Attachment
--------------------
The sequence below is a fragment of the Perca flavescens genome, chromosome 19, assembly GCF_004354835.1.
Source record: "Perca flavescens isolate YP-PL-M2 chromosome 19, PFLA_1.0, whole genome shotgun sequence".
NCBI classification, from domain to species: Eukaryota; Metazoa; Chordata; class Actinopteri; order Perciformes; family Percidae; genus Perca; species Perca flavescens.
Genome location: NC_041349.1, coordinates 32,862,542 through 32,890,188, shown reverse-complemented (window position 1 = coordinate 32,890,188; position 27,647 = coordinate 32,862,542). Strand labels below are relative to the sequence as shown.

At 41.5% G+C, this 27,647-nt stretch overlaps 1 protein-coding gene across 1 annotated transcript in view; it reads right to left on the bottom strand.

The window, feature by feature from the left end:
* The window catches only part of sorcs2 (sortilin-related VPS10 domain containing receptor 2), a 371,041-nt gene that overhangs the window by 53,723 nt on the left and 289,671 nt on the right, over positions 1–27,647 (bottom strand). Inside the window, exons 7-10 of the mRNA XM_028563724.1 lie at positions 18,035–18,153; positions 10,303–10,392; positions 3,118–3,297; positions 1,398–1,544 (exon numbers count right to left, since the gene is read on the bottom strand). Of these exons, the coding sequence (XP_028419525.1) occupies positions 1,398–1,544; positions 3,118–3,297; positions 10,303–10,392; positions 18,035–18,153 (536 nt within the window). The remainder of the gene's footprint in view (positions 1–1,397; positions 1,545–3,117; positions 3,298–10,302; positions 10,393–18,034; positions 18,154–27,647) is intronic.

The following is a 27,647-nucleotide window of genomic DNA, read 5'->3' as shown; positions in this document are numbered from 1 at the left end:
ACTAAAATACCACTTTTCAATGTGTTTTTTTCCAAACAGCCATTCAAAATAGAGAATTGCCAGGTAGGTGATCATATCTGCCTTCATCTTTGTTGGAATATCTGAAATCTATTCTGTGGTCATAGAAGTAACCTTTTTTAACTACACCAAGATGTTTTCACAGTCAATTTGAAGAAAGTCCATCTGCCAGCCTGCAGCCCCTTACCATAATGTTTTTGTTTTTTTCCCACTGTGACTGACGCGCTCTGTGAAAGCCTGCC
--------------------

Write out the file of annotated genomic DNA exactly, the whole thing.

The sequence below is a fragment of the Perca flavescens genome, chromosome 19, assembly GCF_004354835.1.
Source record: "Perca flavescens isolate YP-PL-M2 chromosome 19, PFLA_1.0, whole genome shotgun sequence".
NCBI classification, from domain to species: Eukaryota; Metazoa; Chordata; class Actinopteri; order Perciformes; family Percidae; genus Perca; species Perca flavescens.
Genome location: NC_041349.1, coordinates 32,862,542 through 32,890,188, shown reverse-complemented (window position 1 = coordinate 32,890,188; position 27,647 = coordinate 32,862,542). Strand labels below are relative to the sequence as shown.

At 41.5% G+C, this 27,647-nt stretch overlaps 1 protein-coding gene across 1 annotated transcript in view; it reads right to left on the bottom strand.

The window, feature by feature from the left end:
* The window catches only part of sorcs2 (sortilin-related VPS10 domain containing receptor 2), a 371,041-nt gene that overhangs the window by 53,723 nt on the left and 289,671 nt on the right, over positions 1–27,647 (bottom strand). Inside the window, exons 7-10 of the mRNA XM_028563724.1 lie at positions 18,035–18,153; positions 10,303–10,392; positions 3,118–3,297; positions 1,398–1,544 (exon numbers count right to left, since the gene is read on the bottom strand). Of these exons, the coding sequence (XP_028419525.1) occupies positions 1,398–1,544; positions 3,118–3,297; positions 10,303–10,392; positions 18,035–18,153 (536 nt within the window). The remainder of the gene's footprint in view (positions 1–1,397; positions 1,545–3,117; positions 3,298–10,302; positions 10,393–18,034; positions 18,154–27,647) is intronic.

The following is a 27,647-nucleotide window of genomic DNA, read 5'->3' as shown; positions in this document are numbered from 1 at the left end:
ACTAAAATACCACTTTTCAATGTGTTTTTTTCCAAACAGCCATTCAAAATAGAGAATTGCCAGGTAGGTGATCATATCTGCCTTCATCTTTGTTGGAATATCTGAAATCTATTCTGTGGTCATAGAAGTAACCTTTTTTAACTACACCAAGATGTTTTCACAGTCAATTTGAAGAAAGTCCATCTGCCAGCCTGCAGCCCCTTACCATAATGTTTTTGTTTTTTTCCCACTGTGACTGACGCGCTCTGTGAAAGCCTGCC